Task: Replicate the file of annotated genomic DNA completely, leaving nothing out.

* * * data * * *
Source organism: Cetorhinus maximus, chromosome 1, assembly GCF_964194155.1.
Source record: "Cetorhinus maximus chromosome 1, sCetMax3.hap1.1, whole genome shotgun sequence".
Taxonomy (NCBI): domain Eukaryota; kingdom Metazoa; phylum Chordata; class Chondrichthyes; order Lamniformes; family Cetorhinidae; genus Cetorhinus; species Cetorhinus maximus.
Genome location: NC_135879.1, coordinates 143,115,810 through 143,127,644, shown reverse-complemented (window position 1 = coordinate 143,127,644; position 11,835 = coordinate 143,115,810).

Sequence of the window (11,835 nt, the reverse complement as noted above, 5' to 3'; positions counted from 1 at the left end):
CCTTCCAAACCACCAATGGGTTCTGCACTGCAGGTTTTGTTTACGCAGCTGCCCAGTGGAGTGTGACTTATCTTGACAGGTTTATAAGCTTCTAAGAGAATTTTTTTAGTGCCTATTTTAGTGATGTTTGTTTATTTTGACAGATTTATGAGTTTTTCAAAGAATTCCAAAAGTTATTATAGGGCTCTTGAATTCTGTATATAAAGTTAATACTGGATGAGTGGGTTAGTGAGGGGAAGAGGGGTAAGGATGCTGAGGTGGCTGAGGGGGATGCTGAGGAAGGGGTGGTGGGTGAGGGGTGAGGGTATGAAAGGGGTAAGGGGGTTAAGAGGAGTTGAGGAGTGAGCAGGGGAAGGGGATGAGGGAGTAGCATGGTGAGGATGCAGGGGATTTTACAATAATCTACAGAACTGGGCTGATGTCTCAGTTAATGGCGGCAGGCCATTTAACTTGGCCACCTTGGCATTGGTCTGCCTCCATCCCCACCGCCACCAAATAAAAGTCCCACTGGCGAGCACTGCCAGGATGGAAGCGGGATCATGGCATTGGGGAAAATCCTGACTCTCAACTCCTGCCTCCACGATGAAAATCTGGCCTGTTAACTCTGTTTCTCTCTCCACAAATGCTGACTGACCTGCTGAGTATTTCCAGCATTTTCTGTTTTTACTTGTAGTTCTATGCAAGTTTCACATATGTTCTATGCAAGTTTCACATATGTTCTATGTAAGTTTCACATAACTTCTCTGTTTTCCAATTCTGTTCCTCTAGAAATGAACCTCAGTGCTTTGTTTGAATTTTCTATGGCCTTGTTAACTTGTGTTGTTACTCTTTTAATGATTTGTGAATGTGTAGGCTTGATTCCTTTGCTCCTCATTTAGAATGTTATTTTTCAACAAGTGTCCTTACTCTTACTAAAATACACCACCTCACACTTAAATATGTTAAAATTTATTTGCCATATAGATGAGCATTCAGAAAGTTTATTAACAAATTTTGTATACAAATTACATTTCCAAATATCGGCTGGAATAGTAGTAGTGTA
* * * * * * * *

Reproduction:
Source organism: Cetorhinus maximus, chromosome 1, assembly GCF_964194155.1.
Source record: "Cetorhinus maximus chromosome 1, sCetMax3.hap1.1, whole genome shotgun sequence".
Taxonomy (NCBI): domain Eukaryota; kingdom Metazoa; phylum Chordata; class Chondrichthyes; order Lamniformes; family Cetorhinidae; genus Cetorhinus; species Cetorhinus maximus.
Genome location: NC_135879.1, coordinates 143,115,810 through 143,127,644, shown reverse-complemented (window position 1 = coordinate 143,127,644; position 11,835 = coordinate 143,115,810).

Sequence of the window (11,835 nt, the reverse complement as noted above, 5' to 3'; positions counted from 1 at the left end):
CCTTCCAAACCACCAATGGGTTCTGCACTGCAGGTTTTGTTTACGCAGCTGCCCAGTGGAGTGTGACTTATCTTGACAGGTTTATAAGCTTCTAAGAGAATTTTTTTAGTGCCTATTTTAGTGATGTTTGTTTATTTTGACAGATTTATGAGTTTTTCAAAGAATTCCAAAAGTTATTATAGGGCTCTTGAATTCTGTATATAAAGTTAATACTGGATGAGTGGGTTAGTGAGGGGAAGAGGGGTAAGGATGCTGAGGTGGCTGAGGGGGATGCTGAGGAAGGGGTGGTGGGTGAGGGGTGAGGGTATGAAAGGGGTAAGGGGGTTAAGAGGAGTTGAGGAGTGAGCAGGGGAAGGGGATGAGGGAGTAGCATGGTGAGGATGCAGGGGATTTTACAATAATCTACAGAACTGGGCTGATGTCTCAGTTAATGGCGGCAGGCCATTTAACTTGGCCACCTTGGCATTGGTCTGCCTCCATCCCCACCGCCACCAAATAAAAGTCCCACTGGCGAGCACTGCCAGGATGGAAGCGGGATCATGGCATTGGGGAAAATCCTGACTCTCAACTCCTGCCTCCACGATGAAAATCTGGCCTGTTAACTCTGTTTCTCTCTCCACAAATGCTGACTGACCTGCTGAGTATTTCCAGCATTTTCTGTTTTTACTTGTAGTTCTATGCAAGTTTCACATATGTTCTATGCAAGTTTCACATATGTTCTATGTAAGTTTCACATAACTTCTCTGTTTTCCAATTCTGTTCCTCTAGAAATGAACCTCAGTGCTTTGTTTGAATTTTCTATGGCCTTGTTAACTTGTGTTGTTACTCTTTTAATGATTTGTGAATGTGTAGGCTTGATTCCTTTGCTCCTCATTTAGAATGTTATTTTTCAACAAGTGTCCTTACTCTTACTAAAATACACCACCTCACACTTAAATATGTTAAAATTTATTTGCCATATAGATGAGCATTCAGAAAGTTTATTAACAAATTTTGTATACAAATTACATTTCCAAATATCGGCTGGAATAGTAGTAGTGTA